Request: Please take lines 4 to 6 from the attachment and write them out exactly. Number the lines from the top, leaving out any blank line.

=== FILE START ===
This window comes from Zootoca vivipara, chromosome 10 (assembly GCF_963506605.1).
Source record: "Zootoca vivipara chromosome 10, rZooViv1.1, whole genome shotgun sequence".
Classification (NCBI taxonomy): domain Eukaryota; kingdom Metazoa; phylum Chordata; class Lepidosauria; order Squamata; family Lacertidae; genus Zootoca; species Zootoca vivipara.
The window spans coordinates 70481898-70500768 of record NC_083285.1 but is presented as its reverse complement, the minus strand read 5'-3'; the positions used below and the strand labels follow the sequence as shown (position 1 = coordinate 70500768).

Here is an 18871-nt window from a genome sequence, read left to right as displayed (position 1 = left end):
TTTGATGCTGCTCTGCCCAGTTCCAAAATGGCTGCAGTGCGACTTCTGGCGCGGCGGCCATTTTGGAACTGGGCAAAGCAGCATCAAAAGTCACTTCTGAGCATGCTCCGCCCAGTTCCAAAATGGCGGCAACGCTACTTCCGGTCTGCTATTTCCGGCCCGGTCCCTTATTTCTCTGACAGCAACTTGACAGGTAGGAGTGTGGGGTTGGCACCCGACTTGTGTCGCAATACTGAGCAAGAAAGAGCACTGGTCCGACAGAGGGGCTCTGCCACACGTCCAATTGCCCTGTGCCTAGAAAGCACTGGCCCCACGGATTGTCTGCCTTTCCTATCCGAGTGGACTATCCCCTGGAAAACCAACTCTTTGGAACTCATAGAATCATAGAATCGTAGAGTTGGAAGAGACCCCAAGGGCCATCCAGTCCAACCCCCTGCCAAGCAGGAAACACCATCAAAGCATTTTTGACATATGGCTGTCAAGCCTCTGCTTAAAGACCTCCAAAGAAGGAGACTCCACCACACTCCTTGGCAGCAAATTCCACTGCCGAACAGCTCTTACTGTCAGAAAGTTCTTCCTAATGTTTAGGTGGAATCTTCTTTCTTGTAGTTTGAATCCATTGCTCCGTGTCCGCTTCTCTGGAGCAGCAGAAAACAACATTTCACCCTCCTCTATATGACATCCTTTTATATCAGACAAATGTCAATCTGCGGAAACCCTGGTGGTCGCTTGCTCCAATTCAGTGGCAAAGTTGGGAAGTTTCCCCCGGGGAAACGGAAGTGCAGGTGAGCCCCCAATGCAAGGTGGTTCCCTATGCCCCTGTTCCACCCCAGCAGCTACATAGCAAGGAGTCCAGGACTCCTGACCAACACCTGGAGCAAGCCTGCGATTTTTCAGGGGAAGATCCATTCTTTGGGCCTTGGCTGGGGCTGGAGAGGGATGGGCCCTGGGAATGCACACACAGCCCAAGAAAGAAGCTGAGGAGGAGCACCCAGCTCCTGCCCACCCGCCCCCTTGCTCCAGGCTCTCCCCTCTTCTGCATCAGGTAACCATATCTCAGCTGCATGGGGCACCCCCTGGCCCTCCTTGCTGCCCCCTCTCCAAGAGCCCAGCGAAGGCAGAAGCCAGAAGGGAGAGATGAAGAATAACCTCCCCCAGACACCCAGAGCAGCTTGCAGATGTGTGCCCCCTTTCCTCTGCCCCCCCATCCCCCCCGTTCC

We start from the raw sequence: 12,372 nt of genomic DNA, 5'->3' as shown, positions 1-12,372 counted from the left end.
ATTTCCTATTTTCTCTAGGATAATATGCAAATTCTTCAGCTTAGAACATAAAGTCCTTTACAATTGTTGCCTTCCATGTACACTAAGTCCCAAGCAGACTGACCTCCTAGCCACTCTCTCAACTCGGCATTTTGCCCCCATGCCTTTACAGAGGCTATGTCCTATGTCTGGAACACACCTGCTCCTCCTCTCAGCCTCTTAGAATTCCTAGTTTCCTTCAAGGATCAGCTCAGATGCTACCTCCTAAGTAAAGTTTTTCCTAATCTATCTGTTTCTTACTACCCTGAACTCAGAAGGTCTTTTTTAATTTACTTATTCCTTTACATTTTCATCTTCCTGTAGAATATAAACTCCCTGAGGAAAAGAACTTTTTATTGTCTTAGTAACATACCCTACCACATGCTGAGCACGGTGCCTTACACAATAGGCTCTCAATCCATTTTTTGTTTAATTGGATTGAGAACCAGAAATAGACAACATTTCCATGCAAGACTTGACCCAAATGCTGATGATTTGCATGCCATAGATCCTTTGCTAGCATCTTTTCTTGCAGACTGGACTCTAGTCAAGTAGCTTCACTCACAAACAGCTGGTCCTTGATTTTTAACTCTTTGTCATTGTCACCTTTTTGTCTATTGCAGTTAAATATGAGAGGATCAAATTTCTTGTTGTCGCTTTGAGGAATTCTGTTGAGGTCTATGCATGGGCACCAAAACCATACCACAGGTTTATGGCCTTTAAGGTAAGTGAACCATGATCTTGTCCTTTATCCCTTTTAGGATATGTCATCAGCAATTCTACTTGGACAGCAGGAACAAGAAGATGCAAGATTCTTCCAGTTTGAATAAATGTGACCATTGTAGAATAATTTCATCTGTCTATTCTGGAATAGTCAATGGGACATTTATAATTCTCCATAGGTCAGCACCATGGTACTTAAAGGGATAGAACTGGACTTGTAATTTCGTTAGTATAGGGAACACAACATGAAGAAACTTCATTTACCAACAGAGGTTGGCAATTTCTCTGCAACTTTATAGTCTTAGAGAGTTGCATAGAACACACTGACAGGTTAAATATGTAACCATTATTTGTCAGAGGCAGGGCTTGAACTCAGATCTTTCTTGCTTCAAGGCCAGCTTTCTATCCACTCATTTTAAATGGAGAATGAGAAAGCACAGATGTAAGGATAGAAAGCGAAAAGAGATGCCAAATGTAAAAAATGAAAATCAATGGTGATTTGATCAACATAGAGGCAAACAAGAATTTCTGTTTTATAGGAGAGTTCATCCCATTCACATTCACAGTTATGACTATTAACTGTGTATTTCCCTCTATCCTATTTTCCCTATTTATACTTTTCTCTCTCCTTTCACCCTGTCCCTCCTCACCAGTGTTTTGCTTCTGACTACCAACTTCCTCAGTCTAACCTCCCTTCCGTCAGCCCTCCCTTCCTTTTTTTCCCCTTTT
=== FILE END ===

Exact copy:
The window spans coordinates 70481898-70500768 of record NC_083285.1 but is presented as its reverse complement, the minus strand read 5'-3'; the positions used below and the strand labels follow the sequence as shown (position 1 = coordinate 70500768).

Here is an 18871-nt window from a genome sequence, read left to right as displayed (position 1 = left end):
TTTGATGCTGCTCTGCCCAGTTCCAAAATGGCTGCAGTGCGACTTCTGGCGCGGCGGCCATTTTGGAACTGGGCAAAGCAGCATCAAAAGTCACTTCTGAGCATGCTCCGCCCAGTTCCAAAATGGCGGCAACGCTACTTCCGGTCTGCTATTTCCGGCCCGGTCCCTTATTTCTCTGACAGCAACTTGACAGGTAGGAGTGTGGGGTTGGCACCCGACTTGTGTCGCAATACTGAGCAAGAAAGAGCACTGGTCCGACAGAGGGGCTCTGCCACACGTCCAATTGCCCTGTGCCTAGAAAGCACTGGCCCCACGGATTGTCTGCCTTTCCTATCCGAGTGGACTATCCCCTGGAAAACCAACTCTTTGGAACTCATAGAATCATAGAATCGTAGAGTTGGAAGAGACCCCAAGGGCCATCCAGTCCAACCCCCTGCCAAGCAGGAAACACCATCAAAGCATTTTTGACATATGGCTGTCAAGCCTCTGCTTAAAGACCTCCAAAGAAGGAGACTCCACCACACTCCTTGGCAGCAAATTCCACTGCCGAACAGCTCTTACTGTCAGAAAGTTCTTCCTAATGTTTAGGTGGAATCTTCTTTCTTGTAGTTTGAATCCATTGCTCCGTGTCCGCTTCTCTGGAGCAGCAGAAAACAACATTTCACCCTCCTCTATATGACATCCTTTTATATCAGACAAATGTCAATCTGCGGAAACCCTGGTGGTCGCTTGCTCCAATTCAGTGGCAAAGTTGGGAAGTTTCCCCCGGGGAAACGGAAGTGCAGGTGAGCCCCCAATGCAAGGTGGTTCCCTATGCCCCTGTTCCACCCCAGCAGCTACATAGCAAGGAGTCCAGGACTCCTGACCAACACCTGGAGCAAGCCTGCGATTTTTCAGGGGAAGATCCATTCTTTGGGCCTTGGCTGGGGCTGGAGAGGGATGGGCCCTGGGAATGCACACACAGCCCAAGAAAGAAGCTGAGGAGGAGCACCCAGCTCCTGCCCACCCGCCCCCTTGCTCCAGGCTCTCCCCTCTTCTGCATCAGGTAACCATATCTCAGCTGCATGGGGCACCCCCTGGCCCTCCTTGCTGCCCCCTCTCCAAGAGCCCAGCGAAGGCAGAAGCCAGAAGGGAGAGATGAAGAATAACCTCCCCCAGACACCCAGAGCAGCTTGCAGATGTGTGCCCCCTTTCCTCTGCCCCCCCATCCCCCCCGTTCC